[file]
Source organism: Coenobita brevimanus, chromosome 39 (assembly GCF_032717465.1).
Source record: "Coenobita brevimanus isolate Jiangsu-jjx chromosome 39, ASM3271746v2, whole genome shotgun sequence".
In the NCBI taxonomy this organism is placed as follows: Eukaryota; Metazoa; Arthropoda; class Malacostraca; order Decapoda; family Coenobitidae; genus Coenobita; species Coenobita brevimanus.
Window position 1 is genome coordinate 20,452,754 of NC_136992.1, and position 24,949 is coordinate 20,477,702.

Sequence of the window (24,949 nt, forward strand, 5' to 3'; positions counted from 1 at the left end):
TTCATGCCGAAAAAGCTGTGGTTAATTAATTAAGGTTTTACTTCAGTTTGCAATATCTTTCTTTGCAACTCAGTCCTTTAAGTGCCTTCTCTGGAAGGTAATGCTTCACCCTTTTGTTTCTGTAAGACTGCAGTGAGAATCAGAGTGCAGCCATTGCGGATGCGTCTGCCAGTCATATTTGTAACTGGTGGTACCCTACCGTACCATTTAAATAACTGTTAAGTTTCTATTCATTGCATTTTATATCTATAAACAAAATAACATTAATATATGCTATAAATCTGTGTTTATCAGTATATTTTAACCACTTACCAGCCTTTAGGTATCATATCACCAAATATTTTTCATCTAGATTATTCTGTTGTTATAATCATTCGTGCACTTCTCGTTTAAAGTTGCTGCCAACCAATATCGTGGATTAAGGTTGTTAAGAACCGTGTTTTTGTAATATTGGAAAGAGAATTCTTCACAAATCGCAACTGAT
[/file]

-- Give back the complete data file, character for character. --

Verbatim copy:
Source organism: Coenobita brevimanus, chromosome 39 (assembly GCF_032717465.1).
Source record: "Coenobita brevimanus isolate Jiangsu-jjx chromosome 39, ASM3271746v2, whole genome shotgun sequence".
In the NCBI taxonomy this organism is placed as follows: Eukaryota; Metazoa; Arthropoda; class Malacostraca; order Decapoda; family Coenobitidae; genus Coenobita; species Coenobita brevimanus.
Window position 1 is genome coordinate 20,452,754 of NC_136992.1, and position 24,949 is coordinate 20,477,702.

Sequence of the window (24,949 nt, forward strand, 5' to 3'; positions counted from 1 at the left end):
TTCATGCCGAAAAAGCTGTGGTTAATTAATTAAGGTTTTACTTCAGTTTGCAATATCTTTCTTTGCAACTCAGTCCTTTAAGTGCCTTCTCTGGAAGGTAATGCTTCACCCTTTTGTTTCTGTAAGACTGCAGTGAGAATCAGAGTGCAGCCATTGCGGATGCGTCTGCCAGTCATATTTGTAACTGGTGGTACCCTACCGTACCATTTAAATAACTGTTAAGTTTCTATTCATTGCATTTTATATCTATAAACAAAATAACATTAATATATGCTATAAATCTGTGTTTATCAGTATATTTTAACCACTTACCAGCCTTTAGGTATCATATCACCAAATATTTTTCATCTAGATTATTCTGTTGTTATAATCATTCGTGCACTTCTCGTTTAAAGTTGCTGCCAACCAATATCGTGGATTAAGGTTGTTAAGAACCGTGTTTTTGTAATATTGGAAAGAGAATTCTTCACAAATCGCAACTGAT